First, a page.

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Nov 28, 2020 - 9:16:28 PM
311 posts since 6/11/2019

I am a classically-trained pianist (doesn't mean I'm good, just that Mom was), but not violinist/fiddler. I appreciate and interpret the various classical periods, but, as far as violin/fiddle, I'm country as heck--I don't care to play above 3rd position or sight-read 5-leger-line notation. I prefer to keep a tune in a 2-octave gate.

So, my question is, what 'light' (ie, less technical) classical pieces would you recommend for solo fiddle? An example I've been working on is Bach Cello Suite No. 1 (transposed for violin to key of Dmaj)--used a lot for TV shows, etc. Good exercise for string crossings. Also, his "Air on the G String."  I like the Oshoken Farewells and all that but wonder what classical passages you like that elicit a "Freebird!" response (for lack of a better explanation). Melodies that cause one to weep are a plus.

Edited by - Flat_the_3rd_n7th on 11/28/2020 21:28:04

Nov 28, 2020 - 11:33:46 PM
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1742 posts since 12/11/2008

I'm not averse to sacrilegiously transposing my favorite classical tunes into easy keys like D or G, and it's enabled me to play a whole passel of 'em. I do the final movements of several Bach Brandenburg Concertos. I do the first of Bach's Well Tempered Klaviers, transposing it from C to D. I do several Bartok tunes (man, do I love that composer!). Tunes from Beethoven Symphonies and Piano Concertos. A couple of tunes from the opera Carmen. Some Borodin and Benjamin Britten. A few Dvorak tunes. Les Chemins de L'Amour by Francis Poulenc. Lots of Mahler & Mozart melodies. Puccini. Henry Purcell. Tchaikovsky. Vaughn-Williams.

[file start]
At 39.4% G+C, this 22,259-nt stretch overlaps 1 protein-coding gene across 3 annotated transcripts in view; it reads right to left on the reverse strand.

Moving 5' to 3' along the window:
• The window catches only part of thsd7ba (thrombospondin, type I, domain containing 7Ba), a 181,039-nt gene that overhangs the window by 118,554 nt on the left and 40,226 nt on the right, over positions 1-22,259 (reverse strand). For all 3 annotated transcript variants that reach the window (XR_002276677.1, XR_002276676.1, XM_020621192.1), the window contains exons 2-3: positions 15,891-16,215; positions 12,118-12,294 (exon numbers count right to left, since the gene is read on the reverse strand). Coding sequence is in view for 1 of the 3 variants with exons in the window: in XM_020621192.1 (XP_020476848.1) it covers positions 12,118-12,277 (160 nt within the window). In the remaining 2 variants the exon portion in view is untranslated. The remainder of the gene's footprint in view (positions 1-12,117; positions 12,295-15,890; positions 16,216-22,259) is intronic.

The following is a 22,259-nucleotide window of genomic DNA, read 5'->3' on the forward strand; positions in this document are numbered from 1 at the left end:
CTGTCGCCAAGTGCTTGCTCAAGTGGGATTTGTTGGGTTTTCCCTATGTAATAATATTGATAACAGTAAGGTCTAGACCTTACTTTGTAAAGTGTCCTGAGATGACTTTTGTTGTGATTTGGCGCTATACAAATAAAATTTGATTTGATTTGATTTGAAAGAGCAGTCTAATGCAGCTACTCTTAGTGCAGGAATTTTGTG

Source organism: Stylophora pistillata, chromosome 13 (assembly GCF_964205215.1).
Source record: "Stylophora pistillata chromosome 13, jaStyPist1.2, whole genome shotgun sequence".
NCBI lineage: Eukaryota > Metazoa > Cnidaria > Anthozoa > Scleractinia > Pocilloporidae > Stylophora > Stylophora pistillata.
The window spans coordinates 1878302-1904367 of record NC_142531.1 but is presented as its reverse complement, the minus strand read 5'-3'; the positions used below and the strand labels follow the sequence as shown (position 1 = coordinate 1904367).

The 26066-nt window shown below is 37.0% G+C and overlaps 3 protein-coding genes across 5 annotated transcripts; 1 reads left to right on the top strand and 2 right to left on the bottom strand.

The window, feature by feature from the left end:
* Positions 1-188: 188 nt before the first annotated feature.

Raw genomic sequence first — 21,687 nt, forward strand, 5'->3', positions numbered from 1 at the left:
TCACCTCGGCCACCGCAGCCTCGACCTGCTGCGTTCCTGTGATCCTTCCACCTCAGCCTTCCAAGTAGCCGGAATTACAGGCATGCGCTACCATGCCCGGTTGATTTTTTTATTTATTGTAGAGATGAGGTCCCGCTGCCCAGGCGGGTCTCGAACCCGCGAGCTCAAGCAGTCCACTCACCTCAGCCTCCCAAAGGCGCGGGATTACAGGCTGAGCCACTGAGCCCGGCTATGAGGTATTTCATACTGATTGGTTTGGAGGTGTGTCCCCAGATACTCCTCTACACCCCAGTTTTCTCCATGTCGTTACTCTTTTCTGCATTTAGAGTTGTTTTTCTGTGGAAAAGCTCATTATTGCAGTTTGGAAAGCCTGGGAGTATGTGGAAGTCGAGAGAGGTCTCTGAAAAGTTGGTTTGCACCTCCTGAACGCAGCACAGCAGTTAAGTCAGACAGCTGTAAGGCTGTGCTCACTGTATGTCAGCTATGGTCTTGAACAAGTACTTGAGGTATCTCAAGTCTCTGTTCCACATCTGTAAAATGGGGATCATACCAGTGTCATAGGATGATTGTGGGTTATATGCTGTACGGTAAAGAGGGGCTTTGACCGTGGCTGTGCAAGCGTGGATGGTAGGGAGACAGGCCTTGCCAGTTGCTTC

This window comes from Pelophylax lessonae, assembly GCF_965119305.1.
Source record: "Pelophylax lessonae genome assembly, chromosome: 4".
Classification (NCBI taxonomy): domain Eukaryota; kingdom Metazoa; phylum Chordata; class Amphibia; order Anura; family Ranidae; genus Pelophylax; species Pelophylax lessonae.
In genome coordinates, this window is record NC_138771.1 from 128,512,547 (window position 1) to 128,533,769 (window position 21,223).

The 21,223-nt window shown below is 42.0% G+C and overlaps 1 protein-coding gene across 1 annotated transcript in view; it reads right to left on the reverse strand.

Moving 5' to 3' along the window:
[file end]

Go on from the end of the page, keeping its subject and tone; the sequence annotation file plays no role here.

It's amazing how easily many of them fall under the fingers in first position. It's one of my favorite pastimes.

Nov 29, 2020 - 6:34:17 AM
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2204 posts since 10/22/2007
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I reccomend a methodist church hymnal. Hymns are sorta classical light. Typically filled with recognizable melodies. Not saying they are all in convienient keys. But often with me, if it's recongnizable, it's more easily transposed.

Nov 29, 2020 - 8:55:18 AM
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Hector

UK

23 posts since 11/1/2018

Handel's Arrival of the Queen of Sheba can be "rhythmed-up" a bit and provides a good workout. I think a shortened version transposed from B flat down to D is available somewhere on the internet. There are least two great recordings of this tune by folk musicians:- one on the hurdy-gurdy and the other on the Irish pipes!

Nov 29, 2020 - 8:59:57 AM
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11705 posts since 9/23/2009

Is there an official definition of classical music? The reason I ask is if you follow old time tunes back in history, a lot of them either are the same, spawned from, or are similar to very old Renaissance songs or tunes. In that sense, the sense I see it, Old Time music is actually classical music...and can be approached as that...although I will be the first to agree it's also folk music, in the sense that it's easy enough for the common man to play without any training or a ton of practice, plus has common people musical elements incorporated in there, etc. Well but anyway, when I play Old Time, it feels classical to me and my simple playing...lol. Probably skewing the topic too much...I know it's not Bach.